Continuing with the birthday themed posts so far this month, I have put together a list of birthday presents for children that are bit different from a traditional toy/book/game.
They are some things that I like to buy or make as a present as they are a little different from the standard gift and they all come under $20 (Australian).
(1). A Toolbox
Age: 3 – 6
I buy a small tool box and then purchase small tools like a hammer and screw driver to put int the tool box. Most hardware stores or discount stores stock these mini sized tools.
I also buy nails (clouts to be specific as they have a large head and makes it easier for the kids to hit it), screws, nuts and bolts. The nuts and bolts provide a great fine motor activity as they screw the bolt on and off.
To give the children something to hammer and screw into, I provide to the parent a section of an old tree stump (which has been weathered from sitting in our wood pile). This makes a soft wood surface for the kids to work with.
All my children have had a toolbox of their own at some stage, Babaganouski has actually started hammering some nails into the stump already. The idea of young children with nails etc may seem a little scary, but as a supervised activity and being taught safety lessons first, we have not had any accidents (other than a few sore thumbs).
(2). Black Paper and Metallic Crayons/Pencils
Age: 3 – 6
This is a home style packaged gift as well. I buy a notepad/s of black paper and then buy Crayola Metallic Crayons and Pencils Crayola metallic coloured pencils
I then purchase a decorative tin to place all the items in. The metallic colours on the black paper make for gorgeous creations.
(3). A Little Cook’s Set
Age: 1 -3
You can buy these types of things already put together, but you usually just get an apron and maybe two other items. By pulling it together myself, I think the child gets a much better gift for the same price.
I generally purchase these items from a large retail chain’s kitchen utensil section and buy:
– a small grater
– pair of small tongs
– small whisk
– small ladle
– small sifter
I then wrap them up in a colourful children’s apron and have a little cooks set to give away. Having their own right sized utensils is a great way to get kids helping in the kitchen.
(4). A Photo Story Book
Age: 0 – 6
This one takes some prior planning, and it something that I like to do for my nephews and very close children’s friends who I see frequently.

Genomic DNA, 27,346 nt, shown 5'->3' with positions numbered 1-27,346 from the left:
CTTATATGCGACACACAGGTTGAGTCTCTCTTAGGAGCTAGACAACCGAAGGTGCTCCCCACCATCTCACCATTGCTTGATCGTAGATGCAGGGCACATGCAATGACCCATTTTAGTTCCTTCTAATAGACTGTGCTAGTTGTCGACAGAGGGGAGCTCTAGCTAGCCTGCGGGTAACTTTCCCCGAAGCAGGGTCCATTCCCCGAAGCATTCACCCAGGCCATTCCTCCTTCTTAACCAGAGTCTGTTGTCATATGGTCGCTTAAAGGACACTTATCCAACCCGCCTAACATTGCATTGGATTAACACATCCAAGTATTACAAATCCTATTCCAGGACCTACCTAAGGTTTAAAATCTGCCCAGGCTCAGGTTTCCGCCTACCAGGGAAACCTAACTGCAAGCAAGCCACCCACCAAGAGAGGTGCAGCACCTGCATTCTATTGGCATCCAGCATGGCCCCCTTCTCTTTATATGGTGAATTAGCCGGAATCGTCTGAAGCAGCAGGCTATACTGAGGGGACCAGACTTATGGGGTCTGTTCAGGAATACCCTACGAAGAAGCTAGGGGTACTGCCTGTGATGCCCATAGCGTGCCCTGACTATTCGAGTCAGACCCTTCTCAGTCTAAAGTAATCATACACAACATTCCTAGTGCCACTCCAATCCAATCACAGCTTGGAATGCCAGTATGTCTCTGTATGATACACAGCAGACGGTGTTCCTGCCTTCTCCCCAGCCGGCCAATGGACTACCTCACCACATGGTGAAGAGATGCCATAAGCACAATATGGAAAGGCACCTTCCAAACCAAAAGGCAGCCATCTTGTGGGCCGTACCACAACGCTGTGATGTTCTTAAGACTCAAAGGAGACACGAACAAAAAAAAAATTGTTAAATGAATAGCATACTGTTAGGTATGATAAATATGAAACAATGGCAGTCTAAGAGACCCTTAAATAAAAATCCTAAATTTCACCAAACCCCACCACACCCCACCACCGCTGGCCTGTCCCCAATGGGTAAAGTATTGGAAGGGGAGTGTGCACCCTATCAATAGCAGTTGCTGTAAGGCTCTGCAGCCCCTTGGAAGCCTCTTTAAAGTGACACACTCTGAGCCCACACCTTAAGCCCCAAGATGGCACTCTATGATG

In the few months leading up to their birthday, I inconspicuously take photos of the child on their own, with my kids, with their mum/dad/siblings, doing their favourite things and of any other important things in their life.
I then choose the best 10 – 12 photos and compile them into a photo book. I get my children to help write a little story connecting the photos and then create a cardboard front and back page. The birthday child is then the star of their very own story.
(5). Design your own t-shirt
Age: 3 – 8
This is very simple to put together, but my kids love designing their own t-shirts. I purchase a plain white t-shirt to fit that child and then some Crayola Fabric Crayons.
To design their own t-shirt, the child simply draws on the t-shirt and then mum/dad irons the print with a cloth over the top and the design becomes permanent.
(6). Library Bag and Book
Age: 4 – 6
If you were clever and crafty like some of my friends, you could easily make a library bag out of some gorgeous vintage fabric and then place an age appropriate book in side and you don’t even have to wrap the gift.
(7). Mini Card Making Kit
Age: 6 – 10
Gender: Girl (could fit a boy depending on what you bought, I have only ever made a girl kit)
I buy a cheap colourful cardboard box and place in it a Paper Shapers Butterfly Punch, an assortment of pastel card, a small set of gel pens and some double sided tape . Everything a girl would need to begin making her own cards!
(8). Outdoor Kit
Age: 4 – 8
These are great ideas for kids whose family are active outdoors. I combine a child size resort chair with a small hand held torch. Even if the family doesn’t venture too far from their own backyard, kids love having their “own” things that they can use at a BBQ or party.
(9). Bike Odometer
Age: 6 – 10
Obviously the child would need to have bike, but Little Rascal received one when he turned 6 and he loves to look at how far and how fast he has travelled using his Bike Odometer
(10). Active Pack
Age: 6 – 10
This gift is perfect for those kids who don’t like to sit still. I put together a hula hoop, skipping rope and Frisbee or ball, and because I am bit obsessive I like to have a similar colour of each, so it looks like a set.
What are your favourite gifts to give to children on their birthday?